I read that two of your past TV roles -- Supernatural and Jericho -- were written with you in mind. How did that experience compare to other projects where you are coming in for a pre-written part?

I've been very fortunate, and very grateful, that I've had people believe in me enough to want to create roles for me. That alone still boggles my mind. What I loved most about these experiences has to be the collaborative aspect. On Jericho I was brought into the writers’ room, and they asked me what specific sort of experiences I've had that would create resonance onscreen, and where I would like to see my character go, how I felt she would communicate and why. I remember one time I was struggling with a scene that I got, and Carol Barbee, the showrunner, asked me about it. I expressed my reservations to her and she said, “Well, then just say what you think needs to be said, then.” So she literally gave me a paper and pencil and freedom and the liberty to rewrite that scene, and then she gave me her blessing when I showed it to her. I think that moment really has to be the genesis of This Close for me. Then, while I was creating the show, Supernatural happened, and that was really because of Robbie Thompson, who I'd worked with on Jericho. He told me he wanted to get the character of Eileen right, and so we had a lot of really profound and valuable conversations about representation and I learned so much from him. That really made me believe in my gut that This Close could happen, and so he watered that seed for me. I believe that collaboration is where the magic happens, and that's something I want to seek out for pretty much the rest of my life.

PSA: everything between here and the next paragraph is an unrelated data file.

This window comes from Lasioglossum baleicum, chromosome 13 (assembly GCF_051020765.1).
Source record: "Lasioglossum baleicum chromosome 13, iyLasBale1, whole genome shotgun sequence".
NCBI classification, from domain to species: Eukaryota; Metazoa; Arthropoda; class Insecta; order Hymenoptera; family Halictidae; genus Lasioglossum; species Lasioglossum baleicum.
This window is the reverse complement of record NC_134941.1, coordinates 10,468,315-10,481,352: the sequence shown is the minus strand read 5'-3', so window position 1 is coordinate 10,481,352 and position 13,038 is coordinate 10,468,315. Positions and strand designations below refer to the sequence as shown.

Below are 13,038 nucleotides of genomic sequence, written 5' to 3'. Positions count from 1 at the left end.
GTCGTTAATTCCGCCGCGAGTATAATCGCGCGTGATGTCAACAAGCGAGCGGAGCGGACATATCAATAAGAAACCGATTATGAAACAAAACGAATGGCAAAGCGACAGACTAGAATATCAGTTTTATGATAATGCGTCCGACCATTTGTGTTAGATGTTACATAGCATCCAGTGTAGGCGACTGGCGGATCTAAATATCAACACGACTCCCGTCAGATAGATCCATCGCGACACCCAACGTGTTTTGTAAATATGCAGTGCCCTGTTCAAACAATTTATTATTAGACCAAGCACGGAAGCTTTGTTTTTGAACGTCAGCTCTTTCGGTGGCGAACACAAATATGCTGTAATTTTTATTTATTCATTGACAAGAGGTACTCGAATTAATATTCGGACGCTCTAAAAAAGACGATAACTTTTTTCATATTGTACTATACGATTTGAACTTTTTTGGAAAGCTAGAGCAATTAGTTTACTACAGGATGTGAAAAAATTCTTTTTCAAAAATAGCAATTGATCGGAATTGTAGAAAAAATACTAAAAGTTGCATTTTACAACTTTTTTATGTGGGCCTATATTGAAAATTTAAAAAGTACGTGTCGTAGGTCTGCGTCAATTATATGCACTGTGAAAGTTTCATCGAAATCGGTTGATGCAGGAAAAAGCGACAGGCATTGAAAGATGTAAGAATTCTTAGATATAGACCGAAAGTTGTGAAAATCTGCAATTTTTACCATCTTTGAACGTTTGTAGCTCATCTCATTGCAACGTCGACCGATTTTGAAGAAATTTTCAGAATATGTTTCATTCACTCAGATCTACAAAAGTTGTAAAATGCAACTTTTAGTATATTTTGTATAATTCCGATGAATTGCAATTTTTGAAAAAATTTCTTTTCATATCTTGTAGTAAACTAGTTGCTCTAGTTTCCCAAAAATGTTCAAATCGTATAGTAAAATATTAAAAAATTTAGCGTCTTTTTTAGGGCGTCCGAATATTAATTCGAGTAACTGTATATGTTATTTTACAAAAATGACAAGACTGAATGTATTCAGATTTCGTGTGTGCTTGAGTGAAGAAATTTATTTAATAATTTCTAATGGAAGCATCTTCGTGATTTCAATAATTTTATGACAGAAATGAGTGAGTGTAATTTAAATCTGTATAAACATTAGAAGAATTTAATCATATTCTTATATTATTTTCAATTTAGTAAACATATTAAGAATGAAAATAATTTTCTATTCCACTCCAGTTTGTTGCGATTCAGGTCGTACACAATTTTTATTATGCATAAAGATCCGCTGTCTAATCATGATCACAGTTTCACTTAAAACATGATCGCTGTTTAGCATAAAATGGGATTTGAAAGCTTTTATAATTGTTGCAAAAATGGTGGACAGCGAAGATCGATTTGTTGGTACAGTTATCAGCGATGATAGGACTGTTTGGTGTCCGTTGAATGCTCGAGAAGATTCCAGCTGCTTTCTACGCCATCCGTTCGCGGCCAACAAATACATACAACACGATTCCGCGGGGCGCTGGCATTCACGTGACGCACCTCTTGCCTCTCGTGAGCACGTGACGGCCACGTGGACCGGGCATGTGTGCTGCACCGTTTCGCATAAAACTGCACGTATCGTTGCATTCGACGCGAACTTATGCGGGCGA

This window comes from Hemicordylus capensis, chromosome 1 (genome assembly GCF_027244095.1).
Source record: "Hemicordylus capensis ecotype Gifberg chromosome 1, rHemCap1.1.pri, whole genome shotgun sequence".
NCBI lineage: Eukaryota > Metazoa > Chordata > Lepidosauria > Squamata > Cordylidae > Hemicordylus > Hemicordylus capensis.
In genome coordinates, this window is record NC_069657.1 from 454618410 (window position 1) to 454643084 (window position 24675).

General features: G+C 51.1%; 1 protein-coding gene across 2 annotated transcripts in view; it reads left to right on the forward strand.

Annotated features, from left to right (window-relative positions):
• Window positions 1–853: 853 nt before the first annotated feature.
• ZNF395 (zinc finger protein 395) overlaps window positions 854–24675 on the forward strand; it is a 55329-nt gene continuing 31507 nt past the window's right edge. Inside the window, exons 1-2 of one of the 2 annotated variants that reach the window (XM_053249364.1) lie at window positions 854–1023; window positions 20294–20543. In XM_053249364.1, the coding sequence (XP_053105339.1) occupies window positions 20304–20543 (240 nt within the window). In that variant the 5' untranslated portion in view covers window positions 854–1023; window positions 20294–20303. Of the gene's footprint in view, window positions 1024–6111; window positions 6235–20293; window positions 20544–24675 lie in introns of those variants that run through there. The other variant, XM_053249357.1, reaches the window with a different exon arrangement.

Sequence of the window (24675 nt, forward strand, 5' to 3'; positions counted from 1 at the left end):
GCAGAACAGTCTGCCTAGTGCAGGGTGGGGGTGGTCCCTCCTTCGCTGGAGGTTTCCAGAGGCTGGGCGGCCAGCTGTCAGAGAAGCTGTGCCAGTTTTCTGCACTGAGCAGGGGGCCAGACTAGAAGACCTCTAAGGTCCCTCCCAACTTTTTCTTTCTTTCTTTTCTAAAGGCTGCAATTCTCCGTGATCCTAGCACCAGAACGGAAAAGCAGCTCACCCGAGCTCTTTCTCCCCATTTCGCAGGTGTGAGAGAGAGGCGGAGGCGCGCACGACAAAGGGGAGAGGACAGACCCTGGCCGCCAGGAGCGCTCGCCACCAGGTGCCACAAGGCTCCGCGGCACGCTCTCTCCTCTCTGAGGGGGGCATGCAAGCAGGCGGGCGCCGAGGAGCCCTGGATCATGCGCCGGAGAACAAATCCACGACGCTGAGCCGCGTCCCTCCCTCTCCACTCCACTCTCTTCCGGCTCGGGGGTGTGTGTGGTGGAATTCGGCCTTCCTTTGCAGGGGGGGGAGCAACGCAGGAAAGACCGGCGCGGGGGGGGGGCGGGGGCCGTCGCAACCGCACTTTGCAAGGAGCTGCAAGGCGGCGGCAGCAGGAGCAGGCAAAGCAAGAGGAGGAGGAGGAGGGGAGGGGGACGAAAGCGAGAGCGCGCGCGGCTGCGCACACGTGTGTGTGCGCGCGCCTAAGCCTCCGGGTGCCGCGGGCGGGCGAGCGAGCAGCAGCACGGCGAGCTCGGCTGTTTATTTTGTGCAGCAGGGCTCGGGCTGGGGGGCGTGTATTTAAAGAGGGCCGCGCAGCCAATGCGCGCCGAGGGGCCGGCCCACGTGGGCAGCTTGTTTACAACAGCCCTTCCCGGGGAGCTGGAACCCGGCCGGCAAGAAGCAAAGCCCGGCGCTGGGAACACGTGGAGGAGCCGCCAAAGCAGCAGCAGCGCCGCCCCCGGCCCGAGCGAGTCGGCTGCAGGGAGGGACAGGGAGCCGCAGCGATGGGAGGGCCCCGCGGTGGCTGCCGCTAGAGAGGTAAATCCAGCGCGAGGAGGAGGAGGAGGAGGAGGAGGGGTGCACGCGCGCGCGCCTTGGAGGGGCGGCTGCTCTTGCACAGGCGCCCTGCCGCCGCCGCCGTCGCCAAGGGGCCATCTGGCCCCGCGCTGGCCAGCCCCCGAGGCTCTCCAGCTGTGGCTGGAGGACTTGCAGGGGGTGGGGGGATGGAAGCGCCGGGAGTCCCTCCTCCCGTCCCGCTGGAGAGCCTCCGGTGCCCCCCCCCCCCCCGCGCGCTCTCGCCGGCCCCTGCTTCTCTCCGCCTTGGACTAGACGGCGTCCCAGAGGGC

What sets This Close apart is that it’s created and written by deaf people. How often do you find that on the sets of other projects?

This Close happens to be the first show that has ever been written and created by deaf people, so hopefully we are helping to set a precedent. We had around 18 positions, both in front and behind the camera, over the course of all stages of production, that were filled by deaf people, and I would love to see that continue as well. I would love to see deaf people working as crew members, and disabled people and people of color as well.

This Close also stars Marlee Matlin, who won an Oscar for Children of a Lesser God. Nyle DiMarco is producing an upcoming Broadway production of the play, and you’ve starred in a Deaf West Theatre production. What is it about this story that continues to resonate with audiences?

It's a love story. People love that. I think it's also because Children of a Lesser God is about language. That's something that becomes very important in any sort of love story. People communicate their love differently, even when they're using the same language. One person might feel like the other person doesn't love them because they don't do things for them, while the other feels like the other doesn't love them because they don't tell them that they do. But that's because one communicates through action, the other communicates through words. So I think for a relationship to be successful, you have to kind of learn the other person's language. I think that story is just an extension of that, and that's why it resonates with people.

Does it ever feel limiting that people might only know of Children of a Lesser God or The Miracle Worker as narratives about deaf people?